John Olsen Quotes

We've searched our database for all the quotes and captions related to John Olsen. Here they are! All 12 of them:

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For Guy Davenport--whom he told me John Barth once called the last modernist--modernism is 'a renaissance of the archaic'.
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Lance Olsen
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I'd tell my mother to, you know, go you-know-what herself and I would go help those children. They're in an orphanage and they've got family! That's sickening. What does John do? Nothing. His kids are in an orphanage... and he does nothing. ~ Michelle Jarvis
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Gregg Olsen (If Loving You Is Wrong: The Shocking True Story of Mary Kay Letourneau)
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If we cannot now end our differences, at least we can help make the world safe for diversity. β€”John F. Kennedy
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Marti Olsen Laney (The Introvert Advantage: How to Thrive in an Extrovert World)
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As the Libyan engagement has shown, β€œWestern” air power can be a most appropriate and useful instrument in the context of so-called asymmetric conflicts. Yet it succeeded (and even then only after six months) only because NATO nations decided to arm the insurgents and sent in special forces to teach the untrained rebels how to become a skilled military force that could exploit favorable air situations on the ground.
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John Andreas Olsen (European Air Power)
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It was decaffeinated jazz he sent to WJZ via Western Union lines from the Hotel Pennsylvania. A distant echo of New Orleans, yet it spoke to listeners.” The ’20s style was lively, rich with saxophone and violin and well-sprinkled with novelty tunes. Lopez was instantly identified by his theme, Nola, given a dexterous workout on the Lopez keyboard. Whiteman had Gershwin: his Rhapsody in Blue concert at Aeolian Hall on Feb. 12, 1924, established his reputation. And though Whiteman was slow to find his way into radio, he was a major force in band music of the ’20s. George Olsen was a master of popular music: his 1925 recording Who was a bestseller, followed by such period hits as The Varsity Drag, Because My Baby Don’t Mean Maybe Now, and Doin’ the Raccoon, a testament to the national passion for fur coats.
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John Dunning (On the Air: The Encyclopedia of Old-Time Radio)
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For NBC’s grand opening on Nov. 15, 1926, the network was able to pull in the bands of George Olsen, Vincent Lopez, Ben Bernie, B. A. Rolfe, and Fred Waring from various locations. All were then nationally known. Bernie had been on the air intermittently in 1923. He was actually a β€œfront man,” a showman whose success was rooted more in personal charm than musicianship. His trademarks were the glib tongue, the cigar, and the nonsense phrase, widely imitated, β€œyowsah, yowsah, yowsah.
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John Dunning (On the Air: The Encyclopedia of Old-Time Radio)
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They struggled on. By the time the sun dipped below the horizon again it had become, as Olsen had prophesied, a little easier: there were stretches of as much as a hundred yards where the sledges could be pulled without having to be lifted or coaxed up or down slopes. But it was hard enough; their muscles were unaccustomed to the tasks they now had, and as the day wore on they were tiring.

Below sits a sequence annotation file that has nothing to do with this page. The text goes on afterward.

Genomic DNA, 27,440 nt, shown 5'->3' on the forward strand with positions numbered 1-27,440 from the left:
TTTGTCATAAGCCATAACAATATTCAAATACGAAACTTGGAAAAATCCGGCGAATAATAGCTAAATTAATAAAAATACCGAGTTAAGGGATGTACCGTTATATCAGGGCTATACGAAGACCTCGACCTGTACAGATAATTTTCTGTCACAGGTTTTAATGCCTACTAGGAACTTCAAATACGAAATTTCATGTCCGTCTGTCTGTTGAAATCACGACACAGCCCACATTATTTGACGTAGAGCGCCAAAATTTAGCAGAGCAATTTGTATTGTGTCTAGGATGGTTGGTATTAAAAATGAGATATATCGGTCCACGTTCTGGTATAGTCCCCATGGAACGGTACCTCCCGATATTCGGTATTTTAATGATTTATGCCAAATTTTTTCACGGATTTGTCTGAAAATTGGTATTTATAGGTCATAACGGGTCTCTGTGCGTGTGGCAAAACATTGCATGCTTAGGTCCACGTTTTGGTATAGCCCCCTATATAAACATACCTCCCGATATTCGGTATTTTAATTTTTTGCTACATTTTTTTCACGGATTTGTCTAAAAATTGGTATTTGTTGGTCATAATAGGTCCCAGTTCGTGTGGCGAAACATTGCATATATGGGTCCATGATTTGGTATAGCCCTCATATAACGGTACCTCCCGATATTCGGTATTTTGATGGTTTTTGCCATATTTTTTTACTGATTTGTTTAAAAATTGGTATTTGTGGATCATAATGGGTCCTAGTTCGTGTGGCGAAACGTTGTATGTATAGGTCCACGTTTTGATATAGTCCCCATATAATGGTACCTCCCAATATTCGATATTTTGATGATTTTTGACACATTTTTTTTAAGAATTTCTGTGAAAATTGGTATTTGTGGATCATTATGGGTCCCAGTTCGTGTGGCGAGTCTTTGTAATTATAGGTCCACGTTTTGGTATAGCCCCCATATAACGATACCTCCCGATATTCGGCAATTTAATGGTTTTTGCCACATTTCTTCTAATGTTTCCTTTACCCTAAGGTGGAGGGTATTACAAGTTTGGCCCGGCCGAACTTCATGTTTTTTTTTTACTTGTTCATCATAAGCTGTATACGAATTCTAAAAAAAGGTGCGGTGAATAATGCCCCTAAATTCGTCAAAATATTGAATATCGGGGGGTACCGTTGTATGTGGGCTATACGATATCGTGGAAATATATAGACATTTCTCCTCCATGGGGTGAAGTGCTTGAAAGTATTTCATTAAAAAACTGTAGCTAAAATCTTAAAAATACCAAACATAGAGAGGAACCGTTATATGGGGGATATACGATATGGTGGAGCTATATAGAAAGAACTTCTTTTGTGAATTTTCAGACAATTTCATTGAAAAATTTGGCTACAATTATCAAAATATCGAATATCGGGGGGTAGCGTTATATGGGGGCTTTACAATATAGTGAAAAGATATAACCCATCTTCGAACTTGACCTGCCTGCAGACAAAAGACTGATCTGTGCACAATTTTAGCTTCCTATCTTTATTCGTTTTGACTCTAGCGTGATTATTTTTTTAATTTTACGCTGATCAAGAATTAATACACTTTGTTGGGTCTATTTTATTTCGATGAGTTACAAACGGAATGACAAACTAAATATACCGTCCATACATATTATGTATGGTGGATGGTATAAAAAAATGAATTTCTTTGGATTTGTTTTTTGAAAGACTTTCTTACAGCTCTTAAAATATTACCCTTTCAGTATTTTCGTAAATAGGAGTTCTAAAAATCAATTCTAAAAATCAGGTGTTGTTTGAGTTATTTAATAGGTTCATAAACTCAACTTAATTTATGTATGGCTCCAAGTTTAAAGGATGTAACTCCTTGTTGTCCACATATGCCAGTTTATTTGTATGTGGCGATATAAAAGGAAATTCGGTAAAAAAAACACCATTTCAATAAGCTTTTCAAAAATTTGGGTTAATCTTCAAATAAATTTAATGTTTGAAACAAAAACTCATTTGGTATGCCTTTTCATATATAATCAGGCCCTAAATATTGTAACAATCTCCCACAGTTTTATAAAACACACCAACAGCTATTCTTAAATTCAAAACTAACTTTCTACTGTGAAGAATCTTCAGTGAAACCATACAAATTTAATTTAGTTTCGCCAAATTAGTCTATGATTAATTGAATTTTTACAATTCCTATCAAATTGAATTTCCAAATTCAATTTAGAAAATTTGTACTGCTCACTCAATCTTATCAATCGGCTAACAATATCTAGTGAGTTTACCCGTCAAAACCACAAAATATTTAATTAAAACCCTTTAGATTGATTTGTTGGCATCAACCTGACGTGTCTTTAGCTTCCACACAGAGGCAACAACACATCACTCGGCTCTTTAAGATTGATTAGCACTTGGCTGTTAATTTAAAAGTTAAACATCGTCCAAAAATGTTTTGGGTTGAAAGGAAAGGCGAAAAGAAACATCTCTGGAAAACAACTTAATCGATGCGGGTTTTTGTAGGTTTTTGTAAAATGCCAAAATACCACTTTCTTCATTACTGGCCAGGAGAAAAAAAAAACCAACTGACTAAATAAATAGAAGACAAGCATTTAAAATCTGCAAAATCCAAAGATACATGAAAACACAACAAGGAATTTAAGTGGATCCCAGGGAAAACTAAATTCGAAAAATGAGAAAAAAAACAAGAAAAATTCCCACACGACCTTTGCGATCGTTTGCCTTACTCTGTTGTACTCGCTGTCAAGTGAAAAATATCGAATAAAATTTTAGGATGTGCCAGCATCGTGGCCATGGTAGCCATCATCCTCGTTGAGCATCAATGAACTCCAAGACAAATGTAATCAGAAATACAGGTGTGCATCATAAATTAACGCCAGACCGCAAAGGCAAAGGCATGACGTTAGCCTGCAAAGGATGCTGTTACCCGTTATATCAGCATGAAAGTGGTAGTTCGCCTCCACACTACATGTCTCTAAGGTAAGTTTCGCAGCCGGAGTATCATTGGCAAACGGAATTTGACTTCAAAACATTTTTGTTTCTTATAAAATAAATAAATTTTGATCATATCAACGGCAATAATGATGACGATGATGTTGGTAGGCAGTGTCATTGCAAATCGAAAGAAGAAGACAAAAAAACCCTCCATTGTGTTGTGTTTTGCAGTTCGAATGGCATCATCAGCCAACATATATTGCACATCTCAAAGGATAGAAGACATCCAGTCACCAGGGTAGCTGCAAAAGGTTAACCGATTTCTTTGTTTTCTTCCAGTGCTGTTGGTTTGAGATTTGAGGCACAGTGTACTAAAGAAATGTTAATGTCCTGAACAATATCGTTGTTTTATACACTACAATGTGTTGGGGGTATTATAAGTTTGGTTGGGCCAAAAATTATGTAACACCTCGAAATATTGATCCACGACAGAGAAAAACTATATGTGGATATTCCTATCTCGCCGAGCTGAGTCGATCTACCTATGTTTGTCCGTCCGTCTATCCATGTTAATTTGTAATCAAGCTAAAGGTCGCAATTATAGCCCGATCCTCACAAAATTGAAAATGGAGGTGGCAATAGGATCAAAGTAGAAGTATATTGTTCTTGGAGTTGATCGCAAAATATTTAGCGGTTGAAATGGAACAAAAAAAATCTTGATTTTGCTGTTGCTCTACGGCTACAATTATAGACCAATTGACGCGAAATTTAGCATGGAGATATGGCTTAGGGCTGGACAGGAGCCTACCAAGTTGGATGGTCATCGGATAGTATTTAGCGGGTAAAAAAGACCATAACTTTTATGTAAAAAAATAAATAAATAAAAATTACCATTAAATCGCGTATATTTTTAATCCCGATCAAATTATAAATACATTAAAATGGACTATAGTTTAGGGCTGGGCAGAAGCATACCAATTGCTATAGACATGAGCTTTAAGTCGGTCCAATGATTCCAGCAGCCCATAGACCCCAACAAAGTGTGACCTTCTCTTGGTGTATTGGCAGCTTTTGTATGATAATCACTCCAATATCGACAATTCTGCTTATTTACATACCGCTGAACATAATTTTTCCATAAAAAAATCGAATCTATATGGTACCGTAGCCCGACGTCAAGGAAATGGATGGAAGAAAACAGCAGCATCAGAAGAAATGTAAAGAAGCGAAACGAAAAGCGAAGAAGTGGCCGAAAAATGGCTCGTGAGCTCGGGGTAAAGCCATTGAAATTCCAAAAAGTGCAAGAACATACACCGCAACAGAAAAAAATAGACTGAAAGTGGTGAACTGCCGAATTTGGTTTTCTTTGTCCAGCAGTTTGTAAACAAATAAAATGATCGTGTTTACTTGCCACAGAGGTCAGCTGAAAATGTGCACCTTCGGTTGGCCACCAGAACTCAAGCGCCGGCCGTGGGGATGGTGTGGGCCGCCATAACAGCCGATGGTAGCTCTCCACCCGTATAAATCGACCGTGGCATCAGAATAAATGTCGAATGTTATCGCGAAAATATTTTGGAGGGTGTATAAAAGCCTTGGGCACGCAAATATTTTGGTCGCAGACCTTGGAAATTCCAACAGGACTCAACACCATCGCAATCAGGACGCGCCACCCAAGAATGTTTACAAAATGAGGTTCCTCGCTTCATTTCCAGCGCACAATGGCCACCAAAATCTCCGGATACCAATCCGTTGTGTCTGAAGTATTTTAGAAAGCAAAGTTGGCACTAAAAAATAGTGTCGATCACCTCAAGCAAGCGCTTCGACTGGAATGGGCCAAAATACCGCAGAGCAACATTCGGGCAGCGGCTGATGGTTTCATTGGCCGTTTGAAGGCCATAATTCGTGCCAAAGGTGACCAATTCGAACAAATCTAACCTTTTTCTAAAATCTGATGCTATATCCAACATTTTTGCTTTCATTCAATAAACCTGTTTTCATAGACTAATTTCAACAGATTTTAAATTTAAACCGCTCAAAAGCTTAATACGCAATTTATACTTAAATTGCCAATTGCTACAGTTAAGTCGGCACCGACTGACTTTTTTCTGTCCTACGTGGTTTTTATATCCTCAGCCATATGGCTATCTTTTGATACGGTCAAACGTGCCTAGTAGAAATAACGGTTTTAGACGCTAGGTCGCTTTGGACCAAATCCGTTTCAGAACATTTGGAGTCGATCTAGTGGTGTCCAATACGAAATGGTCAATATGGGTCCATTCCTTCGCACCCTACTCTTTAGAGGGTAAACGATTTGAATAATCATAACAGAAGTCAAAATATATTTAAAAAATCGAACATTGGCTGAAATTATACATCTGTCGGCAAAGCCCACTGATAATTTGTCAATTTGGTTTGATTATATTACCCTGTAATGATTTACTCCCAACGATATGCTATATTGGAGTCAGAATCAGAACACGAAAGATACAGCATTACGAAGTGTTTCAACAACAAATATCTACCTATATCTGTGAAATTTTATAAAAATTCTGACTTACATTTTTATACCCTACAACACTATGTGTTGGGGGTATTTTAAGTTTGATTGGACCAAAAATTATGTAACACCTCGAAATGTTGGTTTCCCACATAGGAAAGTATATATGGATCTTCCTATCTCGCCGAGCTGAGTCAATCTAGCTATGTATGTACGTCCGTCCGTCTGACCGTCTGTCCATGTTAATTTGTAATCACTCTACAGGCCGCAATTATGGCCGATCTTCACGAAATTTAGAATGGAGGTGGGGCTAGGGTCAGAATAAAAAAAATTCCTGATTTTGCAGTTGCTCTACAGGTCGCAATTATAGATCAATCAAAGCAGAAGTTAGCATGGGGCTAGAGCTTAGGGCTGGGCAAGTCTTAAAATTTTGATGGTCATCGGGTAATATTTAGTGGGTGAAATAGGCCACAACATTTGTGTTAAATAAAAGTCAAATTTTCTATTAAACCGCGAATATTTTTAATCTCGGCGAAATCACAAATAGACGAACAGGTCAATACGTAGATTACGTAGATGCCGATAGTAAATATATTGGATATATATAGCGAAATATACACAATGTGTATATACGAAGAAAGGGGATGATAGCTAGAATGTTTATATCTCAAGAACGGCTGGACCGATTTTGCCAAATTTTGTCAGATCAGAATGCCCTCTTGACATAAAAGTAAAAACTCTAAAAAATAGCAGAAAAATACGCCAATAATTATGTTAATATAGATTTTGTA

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John Christopher (The White Voyage)
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I give you a riddle,’ Olsen said suddenly. β€˜It is black. It has eight wheels. But it is no vehicle. What is it?’ His penetrating, slightly protuberant eyes surveyed them as they shook their heads. β€˜What is it?’ he repeated. β€˜We shall not find that,’ Josef said. Olsen gave a short laugh. β€˜A priest, on roller skates. I give you another riddle. It is greater than the universe. It is less than a grain of sand. The dead eat it. If we eat it, we too shall be dead.
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John Christopher (The White Voyage)
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Weapons, Captain,’ Josef said, β€˜β€“ have we weapons?’ Olsen smiled. β€˜We go for a little walk, not to fight a war.’ β€˜Maybe we kill a seal.
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John Christopher (The White Voyage)
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Greater than the universe,’ said Olsen, β€˜and smaller than a grain of sand. The dead eat it. If we eat it, we die too. What is it?’ He waited for some moments, looking at them with the self-containing uncompromising amusement of a small boy. β€˜Nothing!’ he said at last. β€˜Nothing is greater than the universe.
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John Christopher (The White Voyage)
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Might it not be best,’ Mary said, β€˜if we stayed behind on the ship? Then when you get to the settlement, you could have them send help.’ β€˜No,’ Olsen said, β€˜we go together. That is the best way.
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John Christopher (The White Voyage)
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To find Katerina, and the polar bear. We will get two good skins.’ β€˜By now,’ Olsen said, β€˜they will have been torn to shreds. Even here there are plenty of scavengers.
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John Christopher (The White Voyage)